I’ve often toyed with the idea of shooting a feature film on Super 8mm, and have broken down exactly what it would cost below.
As crazy as it sounds to shoot a movie on Super 8mm in this day and age, the format is very much alive and well.
Super 8mm is being used more than ever (even if in small doses) on major TV and film projects, and just about every notable film festival has recently shown films shot on it.
Part of the resurgence of Super 8mm can be attributed to our collective nostalgia for the analog look. But it’s also in large part due to major advancements in scanning technology, and low grain motion picture stocks in recent years.
A Super 8mm film shot today on a roll of 50D and data-scanned to 4K+ can look better than 16mm film from the analog days. By the same token, newly shot/processed/scanned 16mm looks a lot like older 35mm film. You can squeeze more data out of each frame today than ever before.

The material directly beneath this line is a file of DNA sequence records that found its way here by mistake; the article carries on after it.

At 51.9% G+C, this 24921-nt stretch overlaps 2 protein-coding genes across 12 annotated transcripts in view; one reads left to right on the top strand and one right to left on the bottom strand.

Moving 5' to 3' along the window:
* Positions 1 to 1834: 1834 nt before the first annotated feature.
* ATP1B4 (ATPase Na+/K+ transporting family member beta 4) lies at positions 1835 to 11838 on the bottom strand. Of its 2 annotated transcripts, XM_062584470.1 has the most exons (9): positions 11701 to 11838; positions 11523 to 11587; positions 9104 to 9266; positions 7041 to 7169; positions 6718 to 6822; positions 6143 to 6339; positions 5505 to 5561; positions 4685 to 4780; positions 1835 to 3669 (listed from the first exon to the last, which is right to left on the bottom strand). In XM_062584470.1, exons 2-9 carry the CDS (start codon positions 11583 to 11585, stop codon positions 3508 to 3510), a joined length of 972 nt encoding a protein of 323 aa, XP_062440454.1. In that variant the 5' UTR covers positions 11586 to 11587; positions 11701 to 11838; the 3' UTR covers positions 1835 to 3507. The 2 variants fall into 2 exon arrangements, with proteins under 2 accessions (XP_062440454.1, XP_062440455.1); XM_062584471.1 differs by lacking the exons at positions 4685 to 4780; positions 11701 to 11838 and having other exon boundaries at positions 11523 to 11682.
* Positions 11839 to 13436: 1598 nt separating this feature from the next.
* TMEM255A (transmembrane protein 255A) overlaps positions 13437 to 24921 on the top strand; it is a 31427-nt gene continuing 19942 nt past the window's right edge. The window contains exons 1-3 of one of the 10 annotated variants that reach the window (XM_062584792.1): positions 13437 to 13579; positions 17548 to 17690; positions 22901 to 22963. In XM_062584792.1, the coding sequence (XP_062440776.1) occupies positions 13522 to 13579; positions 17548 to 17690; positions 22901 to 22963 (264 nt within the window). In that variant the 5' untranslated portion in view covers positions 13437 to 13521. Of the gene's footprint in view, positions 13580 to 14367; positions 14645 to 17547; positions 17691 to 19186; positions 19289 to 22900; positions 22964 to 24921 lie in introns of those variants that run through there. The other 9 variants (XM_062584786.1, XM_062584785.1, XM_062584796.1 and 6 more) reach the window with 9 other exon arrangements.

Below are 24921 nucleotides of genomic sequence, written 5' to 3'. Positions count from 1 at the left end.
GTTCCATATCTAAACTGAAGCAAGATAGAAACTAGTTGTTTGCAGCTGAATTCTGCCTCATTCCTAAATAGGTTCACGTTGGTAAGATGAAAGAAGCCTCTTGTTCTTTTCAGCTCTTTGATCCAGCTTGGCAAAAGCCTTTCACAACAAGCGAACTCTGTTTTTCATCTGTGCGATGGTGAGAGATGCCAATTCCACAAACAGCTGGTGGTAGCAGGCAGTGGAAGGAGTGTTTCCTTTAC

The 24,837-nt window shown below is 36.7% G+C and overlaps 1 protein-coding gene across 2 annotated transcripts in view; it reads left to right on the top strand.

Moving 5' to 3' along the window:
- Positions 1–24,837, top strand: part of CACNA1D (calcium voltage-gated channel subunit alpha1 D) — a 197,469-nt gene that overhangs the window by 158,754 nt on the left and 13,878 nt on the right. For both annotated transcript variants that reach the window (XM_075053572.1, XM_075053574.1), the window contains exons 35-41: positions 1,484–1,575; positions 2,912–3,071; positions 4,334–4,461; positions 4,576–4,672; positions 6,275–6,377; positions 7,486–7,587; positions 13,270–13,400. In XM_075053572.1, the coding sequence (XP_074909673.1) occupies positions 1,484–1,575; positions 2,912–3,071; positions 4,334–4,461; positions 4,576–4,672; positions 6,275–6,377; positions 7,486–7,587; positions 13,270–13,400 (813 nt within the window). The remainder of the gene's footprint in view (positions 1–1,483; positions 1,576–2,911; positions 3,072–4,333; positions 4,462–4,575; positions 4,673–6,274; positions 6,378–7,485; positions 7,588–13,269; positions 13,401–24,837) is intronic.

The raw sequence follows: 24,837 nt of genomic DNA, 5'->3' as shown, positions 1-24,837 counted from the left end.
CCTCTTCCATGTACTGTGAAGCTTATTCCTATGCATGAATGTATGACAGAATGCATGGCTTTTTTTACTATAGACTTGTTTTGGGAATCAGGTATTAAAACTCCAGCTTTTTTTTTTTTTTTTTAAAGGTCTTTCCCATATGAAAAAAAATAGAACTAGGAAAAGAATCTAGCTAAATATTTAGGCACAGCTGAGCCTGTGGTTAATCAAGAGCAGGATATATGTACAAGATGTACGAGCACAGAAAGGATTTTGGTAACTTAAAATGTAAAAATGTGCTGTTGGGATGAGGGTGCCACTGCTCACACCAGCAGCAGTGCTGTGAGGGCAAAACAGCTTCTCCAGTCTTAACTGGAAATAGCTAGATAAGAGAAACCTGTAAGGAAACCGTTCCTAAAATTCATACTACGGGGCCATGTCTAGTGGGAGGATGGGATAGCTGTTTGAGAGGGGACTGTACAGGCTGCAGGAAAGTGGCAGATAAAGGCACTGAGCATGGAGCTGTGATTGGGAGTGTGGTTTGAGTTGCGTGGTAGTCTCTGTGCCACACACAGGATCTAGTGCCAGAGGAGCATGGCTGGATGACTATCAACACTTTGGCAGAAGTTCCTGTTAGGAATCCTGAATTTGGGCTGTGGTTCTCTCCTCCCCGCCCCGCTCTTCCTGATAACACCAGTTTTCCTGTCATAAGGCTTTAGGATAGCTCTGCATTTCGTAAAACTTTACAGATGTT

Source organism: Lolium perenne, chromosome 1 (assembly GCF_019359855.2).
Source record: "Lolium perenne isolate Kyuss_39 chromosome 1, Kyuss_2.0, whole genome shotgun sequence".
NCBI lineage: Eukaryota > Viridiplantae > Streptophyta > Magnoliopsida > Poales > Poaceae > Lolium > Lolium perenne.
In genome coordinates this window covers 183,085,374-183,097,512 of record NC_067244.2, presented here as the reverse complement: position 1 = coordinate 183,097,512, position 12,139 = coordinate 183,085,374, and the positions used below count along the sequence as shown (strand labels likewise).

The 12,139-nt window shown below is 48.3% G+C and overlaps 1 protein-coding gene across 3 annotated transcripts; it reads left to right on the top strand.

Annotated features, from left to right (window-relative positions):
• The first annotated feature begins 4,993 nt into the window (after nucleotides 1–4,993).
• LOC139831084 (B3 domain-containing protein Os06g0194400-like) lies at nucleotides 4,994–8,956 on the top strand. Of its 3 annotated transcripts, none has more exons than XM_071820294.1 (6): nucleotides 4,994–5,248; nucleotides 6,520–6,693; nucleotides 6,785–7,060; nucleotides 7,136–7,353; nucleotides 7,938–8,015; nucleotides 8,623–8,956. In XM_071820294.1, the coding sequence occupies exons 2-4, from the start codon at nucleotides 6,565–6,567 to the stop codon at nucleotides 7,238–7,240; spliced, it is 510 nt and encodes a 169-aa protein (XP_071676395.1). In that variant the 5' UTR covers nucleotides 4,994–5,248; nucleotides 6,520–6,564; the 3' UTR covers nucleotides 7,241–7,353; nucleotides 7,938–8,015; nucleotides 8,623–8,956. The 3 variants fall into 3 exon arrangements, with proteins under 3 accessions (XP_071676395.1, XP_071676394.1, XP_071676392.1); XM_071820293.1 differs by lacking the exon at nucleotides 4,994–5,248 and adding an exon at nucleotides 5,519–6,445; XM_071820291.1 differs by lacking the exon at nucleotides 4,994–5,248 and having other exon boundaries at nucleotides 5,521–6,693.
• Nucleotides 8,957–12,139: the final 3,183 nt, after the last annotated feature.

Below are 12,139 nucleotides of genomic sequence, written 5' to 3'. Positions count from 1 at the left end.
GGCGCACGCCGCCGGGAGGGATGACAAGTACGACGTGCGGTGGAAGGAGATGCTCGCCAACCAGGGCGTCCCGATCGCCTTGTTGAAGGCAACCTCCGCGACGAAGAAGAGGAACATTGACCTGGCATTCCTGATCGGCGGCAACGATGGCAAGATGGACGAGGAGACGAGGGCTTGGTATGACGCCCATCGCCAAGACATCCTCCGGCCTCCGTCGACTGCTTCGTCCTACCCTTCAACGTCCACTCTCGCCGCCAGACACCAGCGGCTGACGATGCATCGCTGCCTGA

There are of course many challenges and drawbacks to shooting a feature on Super 8mm, though. Just one example: Two and half minutes of runtime per roll means you can say goodbye to long takes.
You have to be doing something pretty experimental in order to warrant shooting a feature on Super 8mm, despite the obvious perks. But if you’re like me and can’t help but still wonder what it would cost to go this route, read on.
Below is a full breakdown of all costs associated with shooting, processing, and scanning Super 8mm film for a feature.
Purchasing Super 8mm Film Stock
You have three options when it comes to purchasing Super 8mm film:
- Buy it from Kodak
- Buy it from eBay
- Buy it from a lab
I don’t recommend buying film from eBay, at least not in the type of quantity you would need for a feature. You might find a few rolls here or there, but it’s very unlikely you fill find the kind of volume you’re going to need for a full length movie.